She burned 65 Union vessels of various types, most of them merchant ships. During her raiding ventures, the captured ships' crews and passengers were never harmed, only detained until they could be placed aboard a neutral ship or placed ashore in a friendly or neutral port.

All together, Alabama conducted a total of seven expeditionary raids, spanning the globe, before heading back to France for refit and repairs and a date with destiny. I will tell about that in my next blog.

Monday, February 21, 2011

Much More About The War Betweeen The States

I am reprinting this in its entirity as it appeared in the Montgomery Advertiser in 1961. It is longer than our usual blog but I know you will find it of great interest. It was also reprinted in the Montgomery Independent last week.
By Grover C. Hall, Jr., Editor of the Montgomery Advertiser
Why should the South "celebrate" the centennial of its defeat?

Why should we freshen the memory of slaughter, torch, and hatred?

Why should the descendants of vanquished Confederates steep their galls in brine?

One hears these questions raised sometimes by persons who have the imagination of an ant.

The South is not "celebrating" its defeat. The North and the South are commemorating the origin of a tragic but noble heritage. We are, as Isaiah exhorted, looking to the rock whence we are hewn.
The North and the South, reconciled, are looking with pride and reverence to that which shapes us.

No combative spirit is aroused by this rehearsal of our past, which has inspired and informed the whole world. The North is as proud of Robert E. Lee as we Southerners. His home at Arlington is a national shrine. And the preceding President (Eisenhower) kept his picture upon his office wall to worship.

It is true that descendants of Confederate forebears are forced to regret that the South did not win the war. It is true that they wonder if this was not the only war ever worth fighting. But they expect a Northerner to be glad his forebears won the struggle. They would regard him as a bounder if he didn't.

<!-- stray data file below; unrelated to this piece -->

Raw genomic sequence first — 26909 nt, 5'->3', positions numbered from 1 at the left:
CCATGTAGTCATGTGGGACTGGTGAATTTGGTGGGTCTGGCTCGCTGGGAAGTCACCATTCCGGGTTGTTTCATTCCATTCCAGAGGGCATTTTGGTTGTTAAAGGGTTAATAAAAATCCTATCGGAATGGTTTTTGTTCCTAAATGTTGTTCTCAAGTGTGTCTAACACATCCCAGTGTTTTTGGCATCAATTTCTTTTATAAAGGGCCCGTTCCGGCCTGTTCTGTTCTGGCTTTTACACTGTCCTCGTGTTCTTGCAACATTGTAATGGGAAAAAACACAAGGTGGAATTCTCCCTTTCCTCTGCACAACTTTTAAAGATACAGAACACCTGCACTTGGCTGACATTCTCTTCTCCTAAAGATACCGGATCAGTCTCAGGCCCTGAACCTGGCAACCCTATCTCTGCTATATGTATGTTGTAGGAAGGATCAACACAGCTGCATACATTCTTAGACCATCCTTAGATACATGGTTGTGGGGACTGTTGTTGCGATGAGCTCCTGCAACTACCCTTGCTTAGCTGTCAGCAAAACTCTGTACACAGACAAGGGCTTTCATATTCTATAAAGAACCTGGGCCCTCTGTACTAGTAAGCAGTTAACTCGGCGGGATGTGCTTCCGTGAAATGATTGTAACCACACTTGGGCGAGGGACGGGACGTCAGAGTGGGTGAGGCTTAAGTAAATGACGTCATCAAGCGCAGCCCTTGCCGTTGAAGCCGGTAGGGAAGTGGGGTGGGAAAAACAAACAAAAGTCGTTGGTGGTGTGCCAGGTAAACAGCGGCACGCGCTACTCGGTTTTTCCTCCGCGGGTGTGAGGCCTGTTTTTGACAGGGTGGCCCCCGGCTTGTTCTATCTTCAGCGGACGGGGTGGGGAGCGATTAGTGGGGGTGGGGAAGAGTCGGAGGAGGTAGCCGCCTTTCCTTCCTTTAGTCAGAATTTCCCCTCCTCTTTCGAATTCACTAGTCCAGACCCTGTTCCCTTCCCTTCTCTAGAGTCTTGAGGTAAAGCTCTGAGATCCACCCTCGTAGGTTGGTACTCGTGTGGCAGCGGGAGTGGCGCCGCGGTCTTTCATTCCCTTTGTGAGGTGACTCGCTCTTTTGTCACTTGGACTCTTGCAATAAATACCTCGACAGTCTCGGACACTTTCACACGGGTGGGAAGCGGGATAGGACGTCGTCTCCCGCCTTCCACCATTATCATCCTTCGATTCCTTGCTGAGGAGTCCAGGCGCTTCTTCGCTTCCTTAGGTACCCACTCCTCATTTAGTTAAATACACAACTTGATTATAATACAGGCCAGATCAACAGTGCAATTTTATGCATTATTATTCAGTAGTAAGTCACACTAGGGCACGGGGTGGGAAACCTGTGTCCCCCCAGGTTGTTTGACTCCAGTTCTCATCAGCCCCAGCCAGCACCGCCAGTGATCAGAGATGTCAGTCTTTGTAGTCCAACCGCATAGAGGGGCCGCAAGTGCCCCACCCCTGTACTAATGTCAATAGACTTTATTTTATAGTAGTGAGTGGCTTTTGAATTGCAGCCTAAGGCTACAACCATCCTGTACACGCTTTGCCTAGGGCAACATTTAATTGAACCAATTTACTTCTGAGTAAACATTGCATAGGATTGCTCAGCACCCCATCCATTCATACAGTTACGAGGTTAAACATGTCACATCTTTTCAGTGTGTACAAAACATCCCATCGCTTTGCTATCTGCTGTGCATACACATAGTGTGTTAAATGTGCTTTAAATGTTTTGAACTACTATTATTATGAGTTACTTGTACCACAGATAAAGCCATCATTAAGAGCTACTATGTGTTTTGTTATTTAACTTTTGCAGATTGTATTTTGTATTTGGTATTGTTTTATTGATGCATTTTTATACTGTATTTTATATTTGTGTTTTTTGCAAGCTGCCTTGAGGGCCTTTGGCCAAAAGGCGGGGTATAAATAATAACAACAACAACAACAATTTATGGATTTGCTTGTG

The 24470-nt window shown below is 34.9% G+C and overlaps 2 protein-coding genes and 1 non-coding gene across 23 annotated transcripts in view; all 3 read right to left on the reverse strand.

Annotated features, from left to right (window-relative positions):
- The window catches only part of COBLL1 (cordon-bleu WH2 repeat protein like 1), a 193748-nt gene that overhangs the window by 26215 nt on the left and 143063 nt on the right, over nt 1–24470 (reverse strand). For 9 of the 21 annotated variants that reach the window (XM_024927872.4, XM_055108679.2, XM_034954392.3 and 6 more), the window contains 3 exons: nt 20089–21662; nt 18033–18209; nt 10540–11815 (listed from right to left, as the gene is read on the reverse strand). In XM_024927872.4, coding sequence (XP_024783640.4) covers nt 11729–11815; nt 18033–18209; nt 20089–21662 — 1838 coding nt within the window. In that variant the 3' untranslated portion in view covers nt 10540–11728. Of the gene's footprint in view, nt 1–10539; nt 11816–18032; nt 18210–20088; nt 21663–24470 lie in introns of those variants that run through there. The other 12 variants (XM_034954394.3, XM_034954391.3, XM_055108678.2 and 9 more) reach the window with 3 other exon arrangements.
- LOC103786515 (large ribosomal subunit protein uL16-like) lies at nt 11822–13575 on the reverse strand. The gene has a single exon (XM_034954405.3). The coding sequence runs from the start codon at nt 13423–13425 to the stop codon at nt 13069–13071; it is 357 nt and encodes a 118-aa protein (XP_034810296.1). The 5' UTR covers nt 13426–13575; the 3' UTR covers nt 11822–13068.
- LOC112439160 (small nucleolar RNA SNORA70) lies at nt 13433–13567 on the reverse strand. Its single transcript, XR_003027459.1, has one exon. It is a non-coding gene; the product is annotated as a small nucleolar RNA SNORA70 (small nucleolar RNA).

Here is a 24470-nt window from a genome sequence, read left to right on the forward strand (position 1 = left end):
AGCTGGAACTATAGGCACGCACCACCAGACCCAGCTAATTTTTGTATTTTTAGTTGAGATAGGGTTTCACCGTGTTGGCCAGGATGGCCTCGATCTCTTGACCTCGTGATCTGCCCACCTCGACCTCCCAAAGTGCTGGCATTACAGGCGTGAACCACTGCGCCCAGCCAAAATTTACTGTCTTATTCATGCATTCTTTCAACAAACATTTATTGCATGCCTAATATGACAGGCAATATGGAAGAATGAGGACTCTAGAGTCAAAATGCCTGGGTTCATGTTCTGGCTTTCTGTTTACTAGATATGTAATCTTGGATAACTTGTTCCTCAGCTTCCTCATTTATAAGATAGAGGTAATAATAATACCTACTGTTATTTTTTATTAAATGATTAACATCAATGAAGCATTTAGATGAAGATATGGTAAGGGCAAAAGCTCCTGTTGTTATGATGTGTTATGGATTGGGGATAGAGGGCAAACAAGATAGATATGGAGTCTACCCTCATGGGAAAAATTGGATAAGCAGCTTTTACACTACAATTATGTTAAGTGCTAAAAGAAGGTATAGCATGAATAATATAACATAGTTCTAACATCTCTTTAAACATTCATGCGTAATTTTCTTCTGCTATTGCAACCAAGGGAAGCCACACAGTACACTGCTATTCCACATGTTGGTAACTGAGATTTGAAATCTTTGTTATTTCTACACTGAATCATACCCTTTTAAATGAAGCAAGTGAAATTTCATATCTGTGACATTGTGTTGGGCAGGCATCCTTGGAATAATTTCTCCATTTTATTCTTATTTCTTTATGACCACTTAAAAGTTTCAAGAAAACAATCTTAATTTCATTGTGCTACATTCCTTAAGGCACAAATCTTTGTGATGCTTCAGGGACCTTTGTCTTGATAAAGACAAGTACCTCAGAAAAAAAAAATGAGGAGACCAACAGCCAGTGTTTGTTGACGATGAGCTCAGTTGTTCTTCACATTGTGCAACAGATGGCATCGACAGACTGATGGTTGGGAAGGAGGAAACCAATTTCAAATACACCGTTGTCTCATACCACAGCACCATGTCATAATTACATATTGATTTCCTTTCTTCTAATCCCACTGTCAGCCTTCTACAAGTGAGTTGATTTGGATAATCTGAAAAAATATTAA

Yet Southerners are reconciled to the result of the war, and they are too busy marching to prosperity in their gracious land to brood over the crime of Reconstruction. The South had the highest standard of living before the war and has it in mind to regain that status.
The Reasons Why
There are three unassailable reasons for this commemoration in which North joins South:
 It was an extraordinary war in terms of battle.
 The result was extraordinary.
 We Americans in a great measure are creatures of the Revolutionary War and all our national wars. But we Southerners are more shaped by the Civil War than the others, and perhaps all the others together.
Battle Classics
As for the battle phase of the war, there were 23 Northern states with 22,000,000 people. The North's adversary was a confederacy of 11 states and but 9,000,000 people. Be certain that we do not say it to boast or gasconade, but it took the 22,000,000 four years to subjugate the 9,000,000--and there you have one measure of the singular nature of the war. All the world's military academies claim this war as their very own laboratory.

The war's result was extraordinary. It was so hard fought that it is painful to regard it even at this distance. The South was occupied afterwards in a fashion called villainous and cruel by Northern historians.

This War Settled Something
Despite that, the war was conclusive. It is infantile to say that "wars never settle anything". The war was followed by reconciliation in a remarkably short time.

Consider how the Irish continue to hate the British so long after the conflict.